7805 Regulator and 7805 Datasheet
The 7805 voltage regulators employ built-in current limiting, thermal shutdown, and safe-operating area protection which makes them virtually immune to damage from output overloads.
7805 Regulator Description
The 7805 voltage regulators employ built-in current limiting, thermal shutdown, and safe-operating area protection which makes them virtually immune to damage from output overloads. 7805 is a three-terminal positive voltage regulator.
With adequate heatsinking, it can deliver in excess of 0.5A output current. Typical applications would include local (on-card) regulators which can eliminate the noise and degraded performance associated with single-point regulation.
7805 regulator comes from the 78xx family of self-contained fixed linear voltage regulator integrated circuits. The 78xx family is a very popular choice for many electronic circuits which require a regulated power supply, due to their ease of use and relative cheapness. When specifying individual ICs within this family, the xx is replaced with a two-digit number, which indicates the output voltage the particular device is designed to provide (for example, the 7805 voltage regulator has a 5 volt output, while the 7812 produces 12 volts). The 78xx line are positive voltage regulators, meaning that they are designed to produce a voltage that is positive relative to a common ground. There is a related line of 79xx devices which are complementary negative voltage regulators. 78xx and 79xx ICs can be used in combination to provide both positive and negative supply voltages in the same circuit, if necessary.
7805 ICs have three terminals and are most commonly found in the TO220 form factor, although smaller surface-mount and larger TO3 packages are also available from some manufacturers. These devices typically support an input voltage which can be anywhere from a couple of volts over the intended output voltage, up to a maximum of 35 or 40 volts, and can typically provide up to around 1 or 1.5 amps of current (though smaller or larger packages may have a lower or higher current rating).
The 7805 series has several key advantages over many other voltage regulator circuits which have resulted in its popularity:
- 7805 series ICs do not require any additional components to provide a constant, regulated source of power, making them easy to use, as well as economical, and also efficient uses of circuit board real estate. By contrast, most other voltage regulators require several additional components to set the output voltage level, or to assist in the regulation process. Some other designs (such as a switching power supply) can require not only a large number of components but also substantial engineering expertise to implement correctly as well.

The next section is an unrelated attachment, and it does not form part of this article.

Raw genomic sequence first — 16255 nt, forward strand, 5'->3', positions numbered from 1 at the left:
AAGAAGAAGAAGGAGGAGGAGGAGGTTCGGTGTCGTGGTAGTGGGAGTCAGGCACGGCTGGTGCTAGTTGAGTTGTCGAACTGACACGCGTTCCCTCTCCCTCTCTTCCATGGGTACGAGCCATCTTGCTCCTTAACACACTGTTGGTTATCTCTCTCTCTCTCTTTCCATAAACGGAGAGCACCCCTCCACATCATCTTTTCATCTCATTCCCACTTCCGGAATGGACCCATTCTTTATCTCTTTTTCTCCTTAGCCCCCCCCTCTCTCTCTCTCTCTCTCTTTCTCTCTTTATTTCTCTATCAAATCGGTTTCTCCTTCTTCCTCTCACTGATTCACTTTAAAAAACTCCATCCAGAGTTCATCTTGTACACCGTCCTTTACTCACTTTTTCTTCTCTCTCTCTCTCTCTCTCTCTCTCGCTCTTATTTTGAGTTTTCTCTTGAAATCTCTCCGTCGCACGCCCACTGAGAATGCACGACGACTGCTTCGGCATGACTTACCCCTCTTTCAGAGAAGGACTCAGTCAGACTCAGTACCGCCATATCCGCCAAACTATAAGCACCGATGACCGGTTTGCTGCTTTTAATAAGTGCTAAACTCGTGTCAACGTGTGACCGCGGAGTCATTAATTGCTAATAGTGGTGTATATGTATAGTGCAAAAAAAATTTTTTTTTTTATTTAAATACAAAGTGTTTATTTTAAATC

- 7805 series ICs have built-in protection against a circuit drawing too much power. They also have protection against overheating and short-circuits, making them quite robust in most applications. In some cases, the current-limiting features of the 7805 devices can provide protection not only for the 7805 itself, but also for other parts of the circuit it is used in, preventing other components from being damaged as well.
7805 Regulator Circuit
7805 Voltage Regulator Pinout
Cross Reference 7805 vs LM317 Voltage Regulators
For a regulated 5V supply, is there any reason to use a LM317 circuit rather than the 7805 regulator?
- If it's for digital, consider a switching power supply; they're far more efficient.
- If it's for linear, you really need a linear supply.
The 7805 and LM317 ICs have been around for a long time, and they still work. However, they have a minimum Vdrop of about 1.7V across them, which means they consume power and generate heat. "Low dropout voltage" it means that the difference between the input and output voltage is lower than the typical 1.7V. Those regulators use a more efficient scheme to pass current through than traditional linear regulators.
Project: 7805 Regulator in an Uninterruptible Power Supply for a Burglar Alarm
Although this Power Supply was designed for the Modular Burglar Alarm - it has other applications. It provides an output of 12-volts - at a current of up to 1-amp. In the event of a mains failure - the back-up battery takes over immediately. And when mains power is restored - the battery recharges automatically.
The 7805 needs the larger heatsink because it has to dissipate a lot of energy - especially when called upon to recharge a flat battery. Its heatsink is at 9v1 - and must NOT be connected to ground. The 7812 never has to dissipate more than 2-watts - so its heatsink can be smaller.
Many of the components, which are shown lying flat on the board, are actually mounted standing upright. The links are bare copper wire on the component side of the board. The heatsinks are folded strips of aluminium, about 2mm thick. Use a well-insulated panel mounted fuse holder for the mains supply to the transformer - and fit it with a 1-amp fuse.
Use a genuine alarm type back-up battery. They are maintenance-free. Their terminals can be held at 13v8 for many years - with no apparent ill effects. They have a life expectancy of about five years. However, they tend not to recover from a very deep discharge. If you wish - you can use a smaller or larger capacity battery.
7805 Regulator Datasheet and Related Keywords
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